Philip Glass is one of those composers that I have had my ups and downs with over the years. So when I recently discovered that Glass has been commissioned by New York City Opera to compose an opera that imagines the final months in the life of Walt Disney, I was both confused and intrigued all at once. The opera will be based on The Perfect American, a recent novel by Peter Stephan Jungk. The story is about a fictional Austrian cartoonist who worked for Disney in the 1940s-50s who recounts the story of the legendary founder of The Walt Disney Co.
The premise of the opera sounds very intriguing. However, I am rather curious about Glass composing the opera. There is no doubt that Glass has written some amazing works. In particular, I have enjoyed the music he has written for films such as Kundun, Notes On A Scandal, and Secret Window. I also really enjoy his Violin Concerto and some of his piano music. On the other hand, I have also heard material that is mundane and fails to deliver. Glass is one of those composers that is considered “required listening” when attending music school. So I had my fair share of being forced to listen to his music and the dreadful first opera, Einstein on the Beach. I know it broke the concepts and molds of what opera stood for as a genre, but just getting past the first 15 minutes is nauseating.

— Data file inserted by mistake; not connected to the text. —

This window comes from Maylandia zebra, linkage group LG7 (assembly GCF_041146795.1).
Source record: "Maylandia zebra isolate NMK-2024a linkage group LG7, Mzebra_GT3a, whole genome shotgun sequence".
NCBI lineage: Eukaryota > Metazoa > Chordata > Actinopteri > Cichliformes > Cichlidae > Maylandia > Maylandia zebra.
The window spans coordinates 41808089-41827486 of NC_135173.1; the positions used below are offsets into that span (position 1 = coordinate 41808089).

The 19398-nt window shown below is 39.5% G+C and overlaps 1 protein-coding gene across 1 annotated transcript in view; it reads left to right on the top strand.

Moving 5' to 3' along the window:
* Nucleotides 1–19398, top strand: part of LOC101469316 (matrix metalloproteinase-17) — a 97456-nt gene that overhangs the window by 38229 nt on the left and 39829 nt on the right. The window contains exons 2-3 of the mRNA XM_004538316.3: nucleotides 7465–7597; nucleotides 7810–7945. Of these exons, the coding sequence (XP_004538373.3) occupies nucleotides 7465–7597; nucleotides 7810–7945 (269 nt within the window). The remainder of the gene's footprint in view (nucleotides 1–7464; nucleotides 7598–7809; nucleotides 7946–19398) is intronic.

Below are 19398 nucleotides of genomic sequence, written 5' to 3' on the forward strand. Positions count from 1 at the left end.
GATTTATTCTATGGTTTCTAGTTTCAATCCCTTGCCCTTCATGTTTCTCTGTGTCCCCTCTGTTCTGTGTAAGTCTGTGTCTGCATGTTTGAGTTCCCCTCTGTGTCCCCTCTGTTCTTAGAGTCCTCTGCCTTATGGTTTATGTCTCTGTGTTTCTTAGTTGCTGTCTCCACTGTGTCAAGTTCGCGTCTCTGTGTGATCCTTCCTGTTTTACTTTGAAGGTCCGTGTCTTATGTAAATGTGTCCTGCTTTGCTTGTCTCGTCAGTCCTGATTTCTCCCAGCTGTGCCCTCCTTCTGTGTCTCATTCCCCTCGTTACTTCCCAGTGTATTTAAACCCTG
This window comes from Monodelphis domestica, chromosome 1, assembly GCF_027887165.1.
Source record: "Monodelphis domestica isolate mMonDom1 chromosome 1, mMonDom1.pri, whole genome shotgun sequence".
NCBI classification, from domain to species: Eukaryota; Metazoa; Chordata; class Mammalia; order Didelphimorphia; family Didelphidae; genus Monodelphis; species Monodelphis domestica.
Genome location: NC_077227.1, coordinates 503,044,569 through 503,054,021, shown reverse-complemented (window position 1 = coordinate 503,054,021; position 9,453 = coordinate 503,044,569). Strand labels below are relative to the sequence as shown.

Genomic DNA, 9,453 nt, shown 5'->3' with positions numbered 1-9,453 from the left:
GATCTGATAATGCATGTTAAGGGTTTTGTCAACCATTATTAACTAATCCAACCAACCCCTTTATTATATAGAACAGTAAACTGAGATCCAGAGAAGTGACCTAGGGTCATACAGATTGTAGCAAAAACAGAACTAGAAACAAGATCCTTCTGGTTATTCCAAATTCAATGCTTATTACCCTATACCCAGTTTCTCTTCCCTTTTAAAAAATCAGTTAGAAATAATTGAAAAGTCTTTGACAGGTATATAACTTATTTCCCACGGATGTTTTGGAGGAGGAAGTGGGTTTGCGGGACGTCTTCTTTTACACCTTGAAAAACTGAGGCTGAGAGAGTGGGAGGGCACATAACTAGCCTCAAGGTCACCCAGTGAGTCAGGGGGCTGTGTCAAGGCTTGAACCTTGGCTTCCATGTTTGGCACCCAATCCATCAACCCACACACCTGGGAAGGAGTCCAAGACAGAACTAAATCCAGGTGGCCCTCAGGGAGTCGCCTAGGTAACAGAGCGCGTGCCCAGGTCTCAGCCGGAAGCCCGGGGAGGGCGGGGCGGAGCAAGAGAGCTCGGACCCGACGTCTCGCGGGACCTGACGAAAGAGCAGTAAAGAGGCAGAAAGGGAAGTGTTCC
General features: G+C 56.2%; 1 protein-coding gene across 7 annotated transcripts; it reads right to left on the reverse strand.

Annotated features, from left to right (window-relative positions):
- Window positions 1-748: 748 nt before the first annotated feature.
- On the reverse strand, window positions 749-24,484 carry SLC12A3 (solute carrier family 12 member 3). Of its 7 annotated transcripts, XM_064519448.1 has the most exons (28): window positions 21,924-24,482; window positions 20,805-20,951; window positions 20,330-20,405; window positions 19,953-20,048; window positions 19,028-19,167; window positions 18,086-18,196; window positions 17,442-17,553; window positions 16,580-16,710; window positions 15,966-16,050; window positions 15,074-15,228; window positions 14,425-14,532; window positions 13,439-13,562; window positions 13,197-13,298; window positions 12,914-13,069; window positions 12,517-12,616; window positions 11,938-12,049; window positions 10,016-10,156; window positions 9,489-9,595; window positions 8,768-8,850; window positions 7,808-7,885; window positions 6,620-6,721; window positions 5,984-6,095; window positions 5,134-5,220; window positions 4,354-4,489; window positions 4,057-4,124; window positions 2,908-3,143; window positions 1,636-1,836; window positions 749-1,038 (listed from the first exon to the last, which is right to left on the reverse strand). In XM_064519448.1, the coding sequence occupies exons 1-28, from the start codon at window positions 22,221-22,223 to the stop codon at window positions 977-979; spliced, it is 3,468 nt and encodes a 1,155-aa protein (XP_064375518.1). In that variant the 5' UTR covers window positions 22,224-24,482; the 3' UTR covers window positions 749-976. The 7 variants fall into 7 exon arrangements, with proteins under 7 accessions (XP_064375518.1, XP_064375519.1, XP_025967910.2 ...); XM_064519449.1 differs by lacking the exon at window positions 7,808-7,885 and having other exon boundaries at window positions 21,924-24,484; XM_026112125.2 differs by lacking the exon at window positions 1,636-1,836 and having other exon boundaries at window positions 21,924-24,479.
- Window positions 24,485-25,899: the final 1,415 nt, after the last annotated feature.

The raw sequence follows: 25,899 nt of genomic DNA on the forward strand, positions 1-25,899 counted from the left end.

Glass will certainly draw an audience, but his minimalistic compositional style may not be a good choice for bringing to life Walt Disney. What might have been a more interesting choice is selecting the likes of John Adams, John Corigliano or Michael Daugherty – all American composers, each with distinct styles of composition. Of course, George Crumb would likely compose something really interesting, but it may not be as accessible for a typical American audience. Oh well, I guess we will all find out soon enough how this all turns out.
The new opera will open City Opera’s 2012-2013 season and honor the composer’s 75th birthday, City Opera’s incoming General Manager Gerard Mortier announced Monday.